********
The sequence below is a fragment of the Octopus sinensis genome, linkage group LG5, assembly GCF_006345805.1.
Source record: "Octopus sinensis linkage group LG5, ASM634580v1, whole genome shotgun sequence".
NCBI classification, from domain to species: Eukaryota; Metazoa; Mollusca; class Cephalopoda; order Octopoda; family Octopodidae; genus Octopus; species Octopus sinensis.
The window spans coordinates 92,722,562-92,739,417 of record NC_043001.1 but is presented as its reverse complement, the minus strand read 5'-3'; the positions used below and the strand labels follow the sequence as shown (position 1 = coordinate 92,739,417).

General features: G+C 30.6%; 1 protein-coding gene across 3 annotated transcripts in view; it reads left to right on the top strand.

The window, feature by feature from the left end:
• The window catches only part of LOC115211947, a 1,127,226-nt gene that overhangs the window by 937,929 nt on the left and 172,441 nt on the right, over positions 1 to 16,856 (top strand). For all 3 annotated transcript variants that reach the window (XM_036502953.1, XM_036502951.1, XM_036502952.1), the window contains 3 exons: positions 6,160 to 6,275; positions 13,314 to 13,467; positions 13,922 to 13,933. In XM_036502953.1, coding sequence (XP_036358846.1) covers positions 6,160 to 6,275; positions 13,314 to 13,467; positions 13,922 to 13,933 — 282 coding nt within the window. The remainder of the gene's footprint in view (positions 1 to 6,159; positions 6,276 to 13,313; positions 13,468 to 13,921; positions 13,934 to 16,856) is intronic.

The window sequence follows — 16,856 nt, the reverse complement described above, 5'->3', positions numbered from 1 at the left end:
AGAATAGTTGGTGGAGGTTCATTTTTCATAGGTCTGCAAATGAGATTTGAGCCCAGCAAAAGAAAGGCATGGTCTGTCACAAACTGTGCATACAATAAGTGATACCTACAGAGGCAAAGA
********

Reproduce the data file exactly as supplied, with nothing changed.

The sequence below is a fragment of the Octopus sinensis genome, linkage group LG5, assembly GCF_006345805.1.
Source record: "Octopus sinensis linkage group LG5, ASM634580v1, whole genome shotgun sequence".
NCBI classification, from domain to species: Eukaryota; Metazoa; Mollusca; class Cephalopoda; order Octopoda; family Octopodidae; genus Octopus; species Octopus sinensis.
The window spans coordinates 92,722,562-92,739,417 of record NC_043001.1 but is presented as its reverse complement, the minus strand read 5'-3'; the positions used below and the strand labels follow the sequence as shown (position 1 = coordinate 92,739,417).

General features: G+C 30.6%; 1 protein-coding gene across 3 annotated transcripts in view; it reads left to right on the top strand.

The window, feature by feature from the left end:
• The window catches only part of LOC115211947, a 1,127,226-nt gene that overhangs the window by 937,929 nt on the left and 172,441 nt on the right, over positions 1 to 16,856 (top strand). For all 3 annotated transcript variants that reach the window (XM_036502953.1, XM_036502951.1, XM_036502952.1), the window contains 3 exons: positions 6,160 to 6,275; positions 13,314 to 13,467; positions 13,922 to 13,933. In XM_036502953.1, coding sequence (XP_036358846.1) covers positions 6,160 to 6,275; positions 13,314 to 13,467; positions 13,922 to 13,933 — 282 coding nt within the window. The remainder of the gene's footprint in view (positions 1 to 6,159; positions 6,276 to 13,313; positions 13,468 to 13,921; positions 13,934 to 16,856) is intronic.

The window sequence follows — 16,856 nt, the reverse complement described above, 5'->3', positions numbered from 1 at the left end:
AGAATAGTTGGTGGAGGTTCATTTTTCATAGGTCTGCAAATGAGATTTGAGCCCAGCAAAAGAAAGGCATGGTCTGTCACAAACTGTGCATACAATAAGTGATACCTACAGAGGCAAAGA